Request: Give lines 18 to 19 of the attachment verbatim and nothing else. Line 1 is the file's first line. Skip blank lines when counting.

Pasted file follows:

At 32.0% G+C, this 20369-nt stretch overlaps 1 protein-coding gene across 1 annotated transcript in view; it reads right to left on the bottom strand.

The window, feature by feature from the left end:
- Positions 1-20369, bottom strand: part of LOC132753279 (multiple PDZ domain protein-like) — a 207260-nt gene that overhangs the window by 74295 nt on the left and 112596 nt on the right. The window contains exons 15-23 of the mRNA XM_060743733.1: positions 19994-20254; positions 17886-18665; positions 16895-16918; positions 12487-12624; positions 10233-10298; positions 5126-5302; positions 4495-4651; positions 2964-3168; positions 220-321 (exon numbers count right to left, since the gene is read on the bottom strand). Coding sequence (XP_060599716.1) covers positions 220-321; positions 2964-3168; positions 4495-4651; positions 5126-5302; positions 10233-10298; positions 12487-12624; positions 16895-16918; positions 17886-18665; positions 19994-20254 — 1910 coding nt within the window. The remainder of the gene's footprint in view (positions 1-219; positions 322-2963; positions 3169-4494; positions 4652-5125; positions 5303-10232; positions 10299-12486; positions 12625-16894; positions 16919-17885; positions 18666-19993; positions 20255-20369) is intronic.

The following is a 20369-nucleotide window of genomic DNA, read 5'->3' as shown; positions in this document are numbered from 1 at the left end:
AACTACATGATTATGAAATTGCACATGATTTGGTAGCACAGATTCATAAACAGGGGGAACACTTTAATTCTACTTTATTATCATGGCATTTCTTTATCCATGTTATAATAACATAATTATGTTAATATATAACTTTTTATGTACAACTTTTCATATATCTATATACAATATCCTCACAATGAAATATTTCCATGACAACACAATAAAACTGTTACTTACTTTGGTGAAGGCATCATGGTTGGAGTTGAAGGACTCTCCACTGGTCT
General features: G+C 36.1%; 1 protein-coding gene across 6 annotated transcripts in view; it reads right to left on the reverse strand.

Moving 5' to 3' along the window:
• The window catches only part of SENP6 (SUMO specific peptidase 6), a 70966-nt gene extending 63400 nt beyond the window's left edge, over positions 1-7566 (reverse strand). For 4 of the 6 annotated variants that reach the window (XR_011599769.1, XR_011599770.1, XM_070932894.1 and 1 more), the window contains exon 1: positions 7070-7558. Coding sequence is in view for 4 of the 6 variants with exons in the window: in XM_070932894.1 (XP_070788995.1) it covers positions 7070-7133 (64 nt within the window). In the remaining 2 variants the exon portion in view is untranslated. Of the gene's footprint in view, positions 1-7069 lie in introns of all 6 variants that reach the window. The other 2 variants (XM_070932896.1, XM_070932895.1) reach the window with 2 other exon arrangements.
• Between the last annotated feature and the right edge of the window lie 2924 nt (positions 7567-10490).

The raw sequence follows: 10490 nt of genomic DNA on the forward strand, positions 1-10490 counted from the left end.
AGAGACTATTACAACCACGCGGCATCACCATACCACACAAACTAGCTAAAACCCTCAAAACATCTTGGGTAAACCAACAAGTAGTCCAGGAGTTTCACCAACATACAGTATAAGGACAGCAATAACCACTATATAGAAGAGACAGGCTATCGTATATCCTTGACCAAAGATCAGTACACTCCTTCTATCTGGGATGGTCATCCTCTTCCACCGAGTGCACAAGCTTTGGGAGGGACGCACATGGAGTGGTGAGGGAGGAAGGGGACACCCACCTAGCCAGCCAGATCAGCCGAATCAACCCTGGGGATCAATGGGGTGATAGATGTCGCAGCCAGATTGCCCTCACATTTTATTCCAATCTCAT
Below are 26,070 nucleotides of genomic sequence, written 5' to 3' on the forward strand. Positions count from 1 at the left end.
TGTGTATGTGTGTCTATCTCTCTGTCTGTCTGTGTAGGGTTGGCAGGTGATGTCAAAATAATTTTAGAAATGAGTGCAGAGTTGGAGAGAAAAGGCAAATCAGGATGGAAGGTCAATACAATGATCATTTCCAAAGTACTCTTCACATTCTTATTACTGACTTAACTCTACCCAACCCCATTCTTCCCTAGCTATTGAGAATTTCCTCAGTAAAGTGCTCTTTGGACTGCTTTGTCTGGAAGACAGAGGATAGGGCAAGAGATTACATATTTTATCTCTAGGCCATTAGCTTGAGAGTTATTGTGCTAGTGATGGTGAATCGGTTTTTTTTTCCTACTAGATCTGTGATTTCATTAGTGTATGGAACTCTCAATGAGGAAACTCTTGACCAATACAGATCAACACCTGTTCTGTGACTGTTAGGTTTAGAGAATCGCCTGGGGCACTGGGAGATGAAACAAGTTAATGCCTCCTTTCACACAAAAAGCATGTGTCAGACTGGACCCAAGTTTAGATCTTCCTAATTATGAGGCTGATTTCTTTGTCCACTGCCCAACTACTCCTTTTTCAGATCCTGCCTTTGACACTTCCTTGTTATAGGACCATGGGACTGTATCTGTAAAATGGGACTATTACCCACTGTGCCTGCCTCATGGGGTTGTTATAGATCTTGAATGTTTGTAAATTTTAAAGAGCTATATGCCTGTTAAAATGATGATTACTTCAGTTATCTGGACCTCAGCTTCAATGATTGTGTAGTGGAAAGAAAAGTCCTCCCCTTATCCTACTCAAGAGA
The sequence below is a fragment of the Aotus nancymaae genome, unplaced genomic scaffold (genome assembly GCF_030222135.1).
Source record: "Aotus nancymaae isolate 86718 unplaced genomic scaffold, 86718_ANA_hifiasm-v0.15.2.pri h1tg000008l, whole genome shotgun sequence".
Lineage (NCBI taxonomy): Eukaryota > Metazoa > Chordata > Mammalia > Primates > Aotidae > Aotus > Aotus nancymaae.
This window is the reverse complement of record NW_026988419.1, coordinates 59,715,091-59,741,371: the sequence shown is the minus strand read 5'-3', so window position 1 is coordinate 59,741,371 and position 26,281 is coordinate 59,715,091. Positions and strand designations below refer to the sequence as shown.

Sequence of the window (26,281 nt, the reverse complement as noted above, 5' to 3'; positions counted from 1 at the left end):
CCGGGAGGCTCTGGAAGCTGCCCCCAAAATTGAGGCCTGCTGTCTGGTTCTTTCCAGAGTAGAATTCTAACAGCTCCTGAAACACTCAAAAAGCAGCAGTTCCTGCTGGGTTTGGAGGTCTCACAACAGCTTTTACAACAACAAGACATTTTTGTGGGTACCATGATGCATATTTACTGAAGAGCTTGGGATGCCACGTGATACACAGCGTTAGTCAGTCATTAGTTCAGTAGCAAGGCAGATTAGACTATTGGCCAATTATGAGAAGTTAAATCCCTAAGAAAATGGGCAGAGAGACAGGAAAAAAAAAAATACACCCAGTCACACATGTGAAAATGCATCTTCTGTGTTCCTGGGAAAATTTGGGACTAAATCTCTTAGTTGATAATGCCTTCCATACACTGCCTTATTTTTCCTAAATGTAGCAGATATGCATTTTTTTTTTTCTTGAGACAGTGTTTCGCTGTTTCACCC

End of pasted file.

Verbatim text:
Sequence of the window (26,281 nt, the reverse complement as noted above, 5' to 3'; positions counted from 1 at the left end):
CCGGGAGGCTCTGGAAGCTGCCCCCAAAATTGAGGCCTGCTGTCTGGTTCTTTCCAGAGTAGAATTCTAACAGCTCCTGAAACACTCAAAAAGCAGCAGTTCCTGCTGGGTTTGGAGGTCTCACAACAGCTTTTACAACAACAAGACATTTTTGTGGGTACCATGATGCATATTTACTGAAGAGCTTGGGATGCCACGTGATACACAGCGTTAGTCAGTCATTAGTTCAGTAGCAAGGCAGATTAGACTATTGGCCAATTATGAGAAGTTAAATCCCTAAGAAAATGGGCAGAGAGACAGGAAAAAAAAAAATACACCCAGTCACACATGTGAAAATGCATCTTCTGTGTTCCTGGGAAAATTTGGGACTAAATCTCTTAGTTGATAATGCCTTCCATACACTGCCTTATTTTTCCTAAATGTAGCAGATATGCATTTTTTTTTTTCTTGAGACAGTGTTTCGCTGTTTCACCC